People can have general or localized pessimistic tendencies. The good news is that optimism can be learned. As Seligman puts it, it’s not what happens to us (“Adversity”), but how we explain it to ourselves (“Belief”) that matters, affecting how we feel and what we do or don’t do (“Consequences”). Here’s an example. The A is the same in both instances. The differing B is what determines the C, action or lack of it.

Adversity: I feel stuck, I can’t write.
Belief: I’m a terrible person. I can’t ever do anything.
Consequences: Why bother at all? I give up.

Adversity: I feel stuck, I can’t write.
Belief: My goals are unrealistic. I need to come up with more realistic goals.
Consequences: OK, there’s something I can do. Let me revise my goals.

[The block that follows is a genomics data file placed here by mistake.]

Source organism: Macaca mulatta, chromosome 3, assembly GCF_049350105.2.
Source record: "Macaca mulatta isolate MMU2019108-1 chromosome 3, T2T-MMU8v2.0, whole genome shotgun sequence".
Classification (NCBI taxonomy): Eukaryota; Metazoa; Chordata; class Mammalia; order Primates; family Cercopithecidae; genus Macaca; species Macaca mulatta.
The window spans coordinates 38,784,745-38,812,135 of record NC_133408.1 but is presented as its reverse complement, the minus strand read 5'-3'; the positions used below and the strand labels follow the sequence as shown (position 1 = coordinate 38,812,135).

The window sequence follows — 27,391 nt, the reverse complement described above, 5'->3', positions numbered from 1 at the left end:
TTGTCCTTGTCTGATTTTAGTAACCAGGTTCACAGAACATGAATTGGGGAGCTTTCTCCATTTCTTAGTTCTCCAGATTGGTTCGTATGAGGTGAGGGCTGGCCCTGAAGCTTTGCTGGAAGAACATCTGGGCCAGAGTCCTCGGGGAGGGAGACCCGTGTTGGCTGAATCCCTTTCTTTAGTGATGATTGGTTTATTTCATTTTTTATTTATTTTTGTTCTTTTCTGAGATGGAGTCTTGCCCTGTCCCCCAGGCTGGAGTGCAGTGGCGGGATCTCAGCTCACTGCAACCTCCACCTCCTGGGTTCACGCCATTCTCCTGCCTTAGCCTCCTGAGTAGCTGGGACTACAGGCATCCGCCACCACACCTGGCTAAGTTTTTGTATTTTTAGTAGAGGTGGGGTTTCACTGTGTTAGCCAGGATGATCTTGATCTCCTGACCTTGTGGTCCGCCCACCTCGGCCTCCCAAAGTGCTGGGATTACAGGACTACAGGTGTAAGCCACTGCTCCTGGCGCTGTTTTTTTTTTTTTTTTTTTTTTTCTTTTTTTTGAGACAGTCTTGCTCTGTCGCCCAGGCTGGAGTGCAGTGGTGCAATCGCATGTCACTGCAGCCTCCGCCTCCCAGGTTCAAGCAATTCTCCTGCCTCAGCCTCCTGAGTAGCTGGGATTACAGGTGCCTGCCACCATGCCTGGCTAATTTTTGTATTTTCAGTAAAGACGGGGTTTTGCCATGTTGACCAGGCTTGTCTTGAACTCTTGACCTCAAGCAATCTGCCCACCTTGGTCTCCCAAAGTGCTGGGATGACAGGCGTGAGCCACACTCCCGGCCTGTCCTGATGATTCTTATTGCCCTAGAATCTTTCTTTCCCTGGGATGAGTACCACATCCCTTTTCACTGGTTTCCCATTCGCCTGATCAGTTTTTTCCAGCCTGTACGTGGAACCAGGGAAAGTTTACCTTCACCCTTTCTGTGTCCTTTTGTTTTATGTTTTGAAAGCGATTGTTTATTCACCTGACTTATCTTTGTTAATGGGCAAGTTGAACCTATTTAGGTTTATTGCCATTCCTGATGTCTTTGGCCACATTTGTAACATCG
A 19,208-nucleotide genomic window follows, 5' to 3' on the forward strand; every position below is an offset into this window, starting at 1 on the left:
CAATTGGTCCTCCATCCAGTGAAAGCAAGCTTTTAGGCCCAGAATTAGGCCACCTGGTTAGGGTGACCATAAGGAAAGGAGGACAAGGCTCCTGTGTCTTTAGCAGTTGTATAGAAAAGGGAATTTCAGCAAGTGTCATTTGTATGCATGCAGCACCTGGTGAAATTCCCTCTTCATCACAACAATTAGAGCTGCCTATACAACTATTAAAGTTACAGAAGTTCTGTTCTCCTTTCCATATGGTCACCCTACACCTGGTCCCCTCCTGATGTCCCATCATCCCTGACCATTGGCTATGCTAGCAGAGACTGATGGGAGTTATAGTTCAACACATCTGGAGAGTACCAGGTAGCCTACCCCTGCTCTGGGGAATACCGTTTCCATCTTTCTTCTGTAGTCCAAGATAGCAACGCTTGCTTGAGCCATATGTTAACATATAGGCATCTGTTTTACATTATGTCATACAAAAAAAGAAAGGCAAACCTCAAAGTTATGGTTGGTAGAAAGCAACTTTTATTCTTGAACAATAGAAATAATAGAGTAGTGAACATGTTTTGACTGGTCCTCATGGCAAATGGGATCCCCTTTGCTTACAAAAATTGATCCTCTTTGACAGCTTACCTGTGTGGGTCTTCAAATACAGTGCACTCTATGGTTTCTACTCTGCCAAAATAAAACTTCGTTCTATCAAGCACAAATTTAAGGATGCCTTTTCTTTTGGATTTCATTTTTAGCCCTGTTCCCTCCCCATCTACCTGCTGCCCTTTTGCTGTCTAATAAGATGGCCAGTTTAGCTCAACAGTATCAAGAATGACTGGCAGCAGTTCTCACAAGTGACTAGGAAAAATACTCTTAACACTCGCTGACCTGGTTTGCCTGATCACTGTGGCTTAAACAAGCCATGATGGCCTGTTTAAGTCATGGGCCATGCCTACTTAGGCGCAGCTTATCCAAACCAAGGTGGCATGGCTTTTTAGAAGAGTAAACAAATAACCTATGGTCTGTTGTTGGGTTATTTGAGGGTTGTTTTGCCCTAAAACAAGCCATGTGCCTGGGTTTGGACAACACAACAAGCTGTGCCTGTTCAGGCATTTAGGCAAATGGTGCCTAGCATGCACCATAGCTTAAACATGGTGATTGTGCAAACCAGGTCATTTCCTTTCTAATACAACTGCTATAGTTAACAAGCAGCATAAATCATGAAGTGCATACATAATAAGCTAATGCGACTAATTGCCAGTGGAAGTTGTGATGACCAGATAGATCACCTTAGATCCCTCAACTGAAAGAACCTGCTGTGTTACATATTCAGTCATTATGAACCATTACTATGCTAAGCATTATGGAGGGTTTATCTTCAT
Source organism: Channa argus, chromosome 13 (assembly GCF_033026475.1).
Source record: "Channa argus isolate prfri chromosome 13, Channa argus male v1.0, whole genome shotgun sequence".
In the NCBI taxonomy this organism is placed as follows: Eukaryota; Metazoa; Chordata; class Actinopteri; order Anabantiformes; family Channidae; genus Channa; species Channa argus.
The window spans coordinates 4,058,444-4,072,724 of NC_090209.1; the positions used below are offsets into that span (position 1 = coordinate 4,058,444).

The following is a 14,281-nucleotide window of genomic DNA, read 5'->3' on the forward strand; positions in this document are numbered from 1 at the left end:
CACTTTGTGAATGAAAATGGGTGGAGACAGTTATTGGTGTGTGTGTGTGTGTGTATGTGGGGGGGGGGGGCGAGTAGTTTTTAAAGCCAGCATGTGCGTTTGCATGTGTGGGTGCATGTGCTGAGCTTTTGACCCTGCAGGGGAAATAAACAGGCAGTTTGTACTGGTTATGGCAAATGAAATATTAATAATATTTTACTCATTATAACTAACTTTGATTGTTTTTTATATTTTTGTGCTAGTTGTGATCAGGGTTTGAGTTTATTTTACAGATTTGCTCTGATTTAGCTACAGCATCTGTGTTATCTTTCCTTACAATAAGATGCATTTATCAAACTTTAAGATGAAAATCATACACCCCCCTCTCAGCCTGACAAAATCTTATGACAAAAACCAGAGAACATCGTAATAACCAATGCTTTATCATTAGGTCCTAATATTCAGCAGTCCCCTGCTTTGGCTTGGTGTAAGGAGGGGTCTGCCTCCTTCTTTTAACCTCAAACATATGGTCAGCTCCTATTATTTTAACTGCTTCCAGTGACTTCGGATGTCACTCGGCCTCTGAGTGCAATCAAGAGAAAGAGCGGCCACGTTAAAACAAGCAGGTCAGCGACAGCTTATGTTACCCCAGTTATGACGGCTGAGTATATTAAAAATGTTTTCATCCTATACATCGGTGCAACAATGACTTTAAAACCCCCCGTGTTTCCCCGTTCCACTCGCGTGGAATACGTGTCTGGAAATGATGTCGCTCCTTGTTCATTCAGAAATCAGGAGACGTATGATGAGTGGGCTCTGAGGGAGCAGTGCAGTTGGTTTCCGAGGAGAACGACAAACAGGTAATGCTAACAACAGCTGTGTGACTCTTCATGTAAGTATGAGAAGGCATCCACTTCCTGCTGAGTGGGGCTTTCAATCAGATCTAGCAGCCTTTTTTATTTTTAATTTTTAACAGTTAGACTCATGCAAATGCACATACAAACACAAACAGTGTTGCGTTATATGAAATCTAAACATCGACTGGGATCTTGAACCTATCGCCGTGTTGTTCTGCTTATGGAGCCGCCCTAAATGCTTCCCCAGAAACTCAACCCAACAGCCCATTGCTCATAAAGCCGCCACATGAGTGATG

This is merely an amuse gueule to whet your appetite for the multi-course meal of Seligman’s book Learned Optimism. You’ll want to read his full ABCDEs, and learn about permanent, pervasive, and personal explanations (pessimistic), and their optimistic opposites.

For myself, having Learned Optimism, I’m moving on to Authentic Happiness. Yes, that is finally within reach! It’s another Seligman title, now waiting for me on the hold shelf of my library.